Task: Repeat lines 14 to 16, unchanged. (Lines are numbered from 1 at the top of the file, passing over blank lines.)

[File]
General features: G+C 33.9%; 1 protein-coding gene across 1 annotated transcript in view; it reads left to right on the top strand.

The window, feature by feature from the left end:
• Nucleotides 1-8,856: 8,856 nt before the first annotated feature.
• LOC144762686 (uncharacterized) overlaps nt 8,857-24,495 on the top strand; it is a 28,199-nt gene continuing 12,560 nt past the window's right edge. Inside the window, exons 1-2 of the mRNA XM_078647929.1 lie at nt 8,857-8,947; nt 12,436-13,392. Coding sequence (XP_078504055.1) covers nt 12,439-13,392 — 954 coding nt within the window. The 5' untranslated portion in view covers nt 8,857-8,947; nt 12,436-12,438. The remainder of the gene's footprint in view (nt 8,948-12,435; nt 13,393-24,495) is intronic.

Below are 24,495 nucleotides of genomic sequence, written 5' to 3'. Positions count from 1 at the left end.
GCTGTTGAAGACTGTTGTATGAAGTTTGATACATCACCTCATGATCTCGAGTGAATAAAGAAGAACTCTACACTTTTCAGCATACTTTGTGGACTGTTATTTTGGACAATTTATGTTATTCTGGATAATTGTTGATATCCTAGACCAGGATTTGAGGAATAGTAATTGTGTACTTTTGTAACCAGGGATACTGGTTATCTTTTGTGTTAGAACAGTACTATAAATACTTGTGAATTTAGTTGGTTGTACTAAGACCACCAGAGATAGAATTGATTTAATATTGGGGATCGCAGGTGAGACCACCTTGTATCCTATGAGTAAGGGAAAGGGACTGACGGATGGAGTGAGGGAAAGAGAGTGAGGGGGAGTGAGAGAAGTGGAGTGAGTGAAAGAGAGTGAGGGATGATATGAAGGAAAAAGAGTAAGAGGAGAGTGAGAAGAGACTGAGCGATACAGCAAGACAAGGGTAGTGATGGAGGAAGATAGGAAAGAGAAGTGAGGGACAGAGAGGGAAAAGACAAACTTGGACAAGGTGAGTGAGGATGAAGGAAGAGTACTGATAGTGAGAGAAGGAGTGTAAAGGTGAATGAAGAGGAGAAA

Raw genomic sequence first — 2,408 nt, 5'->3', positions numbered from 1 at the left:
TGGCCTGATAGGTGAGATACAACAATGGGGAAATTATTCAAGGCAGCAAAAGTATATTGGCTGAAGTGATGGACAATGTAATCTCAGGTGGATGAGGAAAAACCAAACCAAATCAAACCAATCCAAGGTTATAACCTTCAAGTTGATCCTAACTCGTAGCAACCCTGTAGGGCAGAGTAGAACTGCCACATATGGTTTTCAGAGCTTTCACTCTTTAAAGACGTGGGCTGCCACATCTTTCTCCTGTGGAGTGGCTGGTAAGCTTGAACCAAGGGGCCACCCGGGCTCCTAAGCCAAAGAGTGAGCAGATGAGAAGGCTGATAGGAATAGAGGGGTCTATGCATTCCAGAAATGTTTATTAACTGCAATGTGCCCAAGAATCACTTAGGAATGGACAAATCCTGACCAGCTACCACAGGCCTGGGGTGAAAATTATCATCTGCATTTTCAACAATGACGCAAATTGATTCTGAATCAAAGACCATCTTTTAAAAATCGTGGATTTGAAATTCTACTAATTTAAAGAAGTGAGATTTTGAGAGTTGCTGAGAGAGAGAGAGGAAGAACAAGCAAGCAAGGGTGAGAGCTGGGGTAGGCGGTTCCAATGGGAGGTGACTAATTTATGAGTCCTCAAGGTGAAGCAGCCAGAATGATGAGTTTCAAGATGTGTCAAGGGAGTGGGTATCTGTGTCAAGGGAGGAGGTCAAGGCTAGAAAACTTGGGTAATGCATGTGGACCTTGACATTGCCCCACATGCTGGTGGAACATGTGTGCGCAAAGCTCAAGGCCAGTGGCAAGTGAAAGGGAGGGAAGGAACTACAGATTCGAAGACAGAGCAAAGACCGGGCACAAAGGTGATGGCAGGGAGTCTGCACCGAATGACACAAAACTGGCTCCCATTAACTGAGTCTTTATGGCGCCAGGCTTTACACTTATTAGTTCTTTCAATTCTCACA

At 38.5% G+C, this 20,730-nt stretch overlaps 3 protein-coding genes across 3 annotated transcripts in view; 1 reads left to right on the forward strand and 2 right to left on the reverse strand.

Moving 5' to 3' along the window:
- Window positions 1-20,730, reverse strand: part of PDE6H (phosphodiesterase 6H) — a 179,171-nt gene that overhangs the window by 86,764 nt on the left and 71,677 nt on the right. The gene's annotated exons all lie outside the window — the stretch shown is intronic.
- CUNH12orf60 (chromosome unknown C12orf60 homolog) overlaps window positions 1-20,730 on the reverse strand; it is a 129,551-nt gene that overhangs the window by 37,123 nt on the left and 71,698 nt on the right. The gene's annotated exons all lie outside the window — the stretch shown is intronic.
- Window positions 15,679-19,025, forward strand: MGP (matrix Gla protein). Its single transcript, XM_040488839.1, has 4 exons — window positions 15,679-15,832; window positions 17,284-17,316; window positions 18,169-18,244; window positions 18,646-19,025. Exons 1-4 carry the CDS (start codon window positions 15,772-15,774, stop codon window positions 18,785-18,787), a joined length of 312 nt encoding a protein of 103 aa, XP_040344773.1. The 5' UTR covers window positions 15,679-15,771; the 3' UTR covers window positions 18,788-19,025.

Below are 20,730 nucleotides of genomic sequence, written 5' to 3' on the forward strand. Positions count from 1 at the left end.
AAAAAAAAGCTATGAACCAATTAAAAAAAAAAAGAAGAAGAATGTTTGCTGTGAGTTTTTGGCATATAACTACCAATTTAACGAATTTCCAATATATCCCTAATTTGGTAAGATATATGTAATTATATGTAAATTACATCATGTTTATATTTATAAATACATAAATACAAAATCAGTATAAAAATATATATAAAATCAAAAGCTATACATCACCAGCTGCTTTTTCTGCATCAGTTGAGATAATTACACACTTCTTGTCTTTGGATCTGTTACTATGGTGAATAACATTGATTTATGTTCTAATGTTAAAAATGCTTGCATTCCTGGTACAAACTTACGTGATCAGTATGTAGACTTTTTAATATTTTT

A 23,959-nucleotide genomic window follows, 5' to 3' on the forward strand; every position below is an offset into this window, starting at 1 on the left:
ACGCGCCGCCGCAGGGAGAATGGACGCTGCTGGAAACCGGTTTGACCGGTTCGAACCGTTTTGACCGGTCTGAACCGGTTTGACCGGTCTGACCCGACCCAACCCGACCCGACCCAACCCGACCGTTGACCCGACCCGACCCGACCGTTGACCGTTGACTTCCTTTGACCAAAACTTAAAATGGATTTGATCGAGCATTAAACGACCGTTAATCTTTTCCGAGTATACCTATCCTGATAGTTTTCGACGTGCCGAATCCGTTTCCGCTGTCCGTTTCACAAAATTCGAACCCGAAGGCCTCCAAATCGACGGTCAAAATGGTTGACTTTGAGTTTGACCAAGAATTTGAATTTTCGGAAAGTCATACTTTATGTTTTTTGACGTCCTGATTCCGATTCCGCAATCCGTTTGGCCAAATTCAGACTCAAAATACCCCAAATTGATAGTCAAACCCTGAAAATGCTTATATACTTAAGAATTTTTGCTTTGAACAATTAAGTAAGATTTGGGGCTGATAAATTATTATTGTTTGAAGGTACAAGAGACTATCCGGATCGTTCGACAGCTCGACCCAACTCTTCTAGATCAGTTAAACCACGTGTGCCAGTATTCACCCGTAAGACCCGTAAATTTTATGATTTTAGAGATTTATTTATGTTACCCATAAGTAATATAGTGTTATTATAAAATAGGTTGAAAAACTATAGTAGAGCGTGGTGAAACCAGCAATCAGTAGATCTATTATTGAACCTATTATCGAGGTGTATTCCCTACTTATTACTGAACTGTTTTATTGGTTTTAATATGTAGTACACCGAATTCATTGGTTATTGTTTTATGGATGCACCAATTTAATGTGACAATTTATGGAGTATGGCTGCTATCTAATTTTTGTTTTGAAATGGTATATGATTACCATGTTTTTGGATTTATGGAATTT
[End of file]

Below are 20,730 nucleotides of genomic sequence, written 5' to 3' on the forward strand. Positions count from 1 at the left end.
AAAAAAAAGCTATGAACCAATTAAAAAAAAAAAGAAGAAGAATGTTTGCTGTGAGTTTTTGGCATATAACTACCAATTTAACGAATTTCCAATATATCCCTAATTTGGTAAGATATATGTAATTATATGTAAATTACATCATGTTTATATTTATAAATACATAAATACAAAATCAGTATAAAAATATATATAAAATCAAAAGCTATACATCACCAGCTGCTTTTTCTGCATCAGTTGAGATAATTACACACTTCTTGTCTTTGGATCTGTTACTATGGTGAATAACATTGATTTATGTTCTAATGTTAAAAATGCTTGCATTCCTGGTACAAACTTACGTGATCAGTATGTAGACTTTTTAATATTTTT

A 23,959-nucleotide genomic window follows, 5' to 3' on the forward strand; every position below is an offset into this window, starting at 1 on the left: